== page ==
"His color is apple green."

Translation:Sa couleur est vert pomme.

January 16, 2013



pomme (noun) verte (adj) - vert (noun) pomme (adj) -> (=function)

March 10, 2013


"Vert" as a noun is masculine.

January 21, 2013


Why does 'vert' come before 'pomme'?

March 7, 2013


That's the way they do it in French (noun before adjective). In this case, it's a bit confusing, of course, because "vert" is usually an adjective, and "pomme" is, naturally, a noun. But if you replace the pesky adjectivesque "pomme" in this phrase with a different qualifier, like "foncé", it follows the normal noun-adjective pattern: "vert foncé".

Other colours are the same: "bleu ciel", "rouge cerise", "jaune beurre", etc.

March 7, 2013


Sorry still confused. Every time I've seen color before, color follows the noun: e.g. le livre noir, chaussures noires. Why is apple green the opposite, and your cited examples: blue sky, red cherry, jaune beurre?

March 7, 2013


In "livre noir", "noir" is an adjective describing the noun "livre". In "vert pomme","vert is a noun (the colour green), while "pomme" functions as an adjective to describe the kind of green it is (apple green).

Admittedly, the sentence is pretty nonsensical.

March 8, 2013


Thanks, that cleared it up. Again, best way to learn YOUR language is to learn a foreign language. Haven't had to think about what I was saying (grammatically anyway, in years).

March 8, 2013


The examples given aren't "blue sky, red cherry, yellow butter" (as in, a sky that is blue). They're "sky blue, cherry red, and butter yellow" (as in, a specific shade of the color blue or red or whatever).

Our sentence isn't talking about an apple that is green (pomme vert), but rather about the color apple green (vert pomme).

November 23, 2013


Because it's not referring to an actual green apple, it's referring to a colour name. Think of it as the opposite of English where we say 'blue sky' but 'sky blue paint'.

February 17, 2014


Why is vert masculine here instead of verte? Is it because it is HIS color?

January 16, 2013


The color green (vert) as a noun is masculine... it doesn't matter about the subject. I believe if we were actually talking about a "green apple" it would be "pomme verte" (note the feminine version because "pomme" is feminine), but since we are talking about "apple green", the color, it's "vert pomme".

January 9, 2014


if "his color is green", then "sa couleur est verte" isn't the point here "la couleur" . so: "his color is apple green" -> "sa couleur est verte pomme" ? If not, does it mean everytime a color described with something (apple, sky, etc), we forget about the subject (la couleur)?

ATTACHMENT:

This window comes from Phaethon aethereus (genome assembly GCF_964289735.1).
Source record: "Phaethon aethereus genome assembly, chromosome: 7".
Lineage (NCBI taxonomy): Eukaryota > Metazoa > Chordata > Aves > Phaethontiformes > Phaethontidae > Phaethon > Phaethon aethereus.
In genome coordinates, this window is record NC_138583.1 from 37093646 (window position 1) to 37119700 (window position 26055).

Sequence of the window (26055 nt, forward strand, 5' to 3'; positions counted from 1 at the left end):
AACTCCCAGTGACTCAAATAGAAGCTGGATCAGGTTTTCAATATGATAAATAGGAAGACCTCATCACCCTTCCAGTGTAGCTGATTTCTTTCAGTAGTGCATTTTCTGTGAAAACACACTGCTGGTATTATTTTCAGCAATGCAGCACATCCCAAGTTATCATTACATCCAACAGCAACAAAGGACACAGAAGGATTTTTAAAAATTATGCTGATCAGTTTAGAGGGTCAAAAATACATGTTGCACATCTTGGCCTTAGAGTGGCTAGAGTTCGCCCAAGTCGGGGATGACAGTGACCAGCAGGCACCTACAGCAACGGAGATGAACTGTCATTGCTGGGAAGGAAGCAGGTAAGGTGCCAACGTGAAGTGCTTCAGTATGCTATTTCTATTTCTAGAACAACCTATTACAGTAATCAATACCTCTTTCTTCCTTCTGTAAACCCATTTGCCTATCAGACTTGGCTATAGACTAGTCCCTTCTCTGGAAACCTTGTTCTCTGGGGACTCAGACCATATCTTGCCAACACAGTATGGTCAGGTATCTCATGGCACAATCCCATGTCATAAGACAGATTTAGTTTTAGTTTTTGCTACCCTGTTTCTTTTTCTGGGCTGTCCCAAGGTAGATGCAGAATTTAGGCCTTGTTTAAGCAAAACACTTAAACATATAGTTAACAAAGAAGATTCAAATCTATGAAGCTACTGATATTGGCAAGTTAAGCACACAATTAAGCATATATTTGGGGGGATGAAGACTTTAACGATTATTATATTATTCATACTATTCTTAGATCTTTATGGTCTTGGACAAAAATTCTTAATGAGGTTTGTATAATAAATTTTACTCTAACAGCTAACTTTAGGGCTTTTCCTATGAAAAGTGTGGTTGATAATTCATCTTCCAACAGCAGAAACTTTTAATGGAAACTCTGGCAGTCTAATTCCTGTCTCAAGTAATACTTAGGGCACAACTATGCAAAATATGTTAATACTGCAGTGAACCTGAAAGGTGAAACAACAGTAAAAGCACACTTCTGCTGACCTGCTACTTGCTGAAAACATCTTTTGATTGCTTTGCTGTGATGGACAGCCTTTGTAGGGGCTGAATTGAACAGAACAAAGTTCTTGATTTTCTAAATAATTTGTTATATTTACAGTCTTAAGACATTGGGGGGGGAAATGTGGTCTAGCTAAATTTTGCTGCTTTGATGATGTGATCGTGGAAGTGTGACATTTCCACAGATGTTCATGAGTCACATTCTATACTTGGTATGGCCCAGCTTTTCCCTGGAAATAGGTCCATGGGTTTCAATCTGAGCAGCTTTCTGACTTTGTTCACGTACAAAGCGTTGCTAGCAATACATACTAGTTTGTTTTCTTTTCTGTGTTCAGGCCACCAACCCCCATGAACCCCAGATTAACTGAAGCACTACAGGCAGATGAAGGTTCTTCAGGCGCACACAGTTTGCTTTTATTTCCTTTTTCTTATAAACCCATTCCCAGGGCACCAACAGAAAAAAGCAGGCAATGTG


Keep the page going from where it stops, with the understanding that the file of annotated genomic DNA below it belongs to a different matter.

April 3, 2014


Why isn't the translation, "Sa couleur est le vert pomme?"

December 6, 2013


Hm... that's actually a good question. Assuming that "vert" is the noun here, one would think that it would have a noun-marker, such as le, la, l', un, or une. Perhaps it's describing the color, rather than stating it? In which case the phrase "vert pomme" as a whole acts as an adjective.

To exemplify this, you could say, "Elle a une couleur vert pomme", or "It has an apple-green color".

Quick edit: Just found this about.com article which may help. http://french.about.com/od/grammar/a/adjectives_inv.htm

January 10, 2014


Why is "his color" sa couleur. How would you know it is "his" if you use "sa"?

November 16, 2013


Context. Possessive adjectives match the gender of the object, not the subject.

December 1, 2013


What is wrong with "sa couleur est la couleur d'une pomme verte"?

January 4, 2014


Nothing. You can say this, but the translation would be "His colour is the colour of a green apple", not "His colour is apple green."

May 2, 2014

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Why is 'le vert de pomme' wrong? What about 'le vert d'une pomme'?

January 25, 2014


"Le vert de pomme" is not a grammatically correct construction, just as "the green of apple" is not correct in English.

You could say "le vert d'une pomme" if you wanted to, but the translation would be "the green of an apple", not "apple green".

May 2, 2014


I can get past the color coming before the object in this case, but since apple is a feminine noun I do not understand why green is expressed as vert rather than the feminine form verte. Anyone know why?

May 2, 2014


The subject of this (admittedly-not-great) sentence is not apple. The subject is the colour green. "Apple" here functions as a kind of adjective to describe the colour.

All colours are masculine nouns in French. Hence "Sa couleur est (le) vert pomme."

May 2, 2014


Thank you. This was most helpful to clear things up.

May 2, 2014
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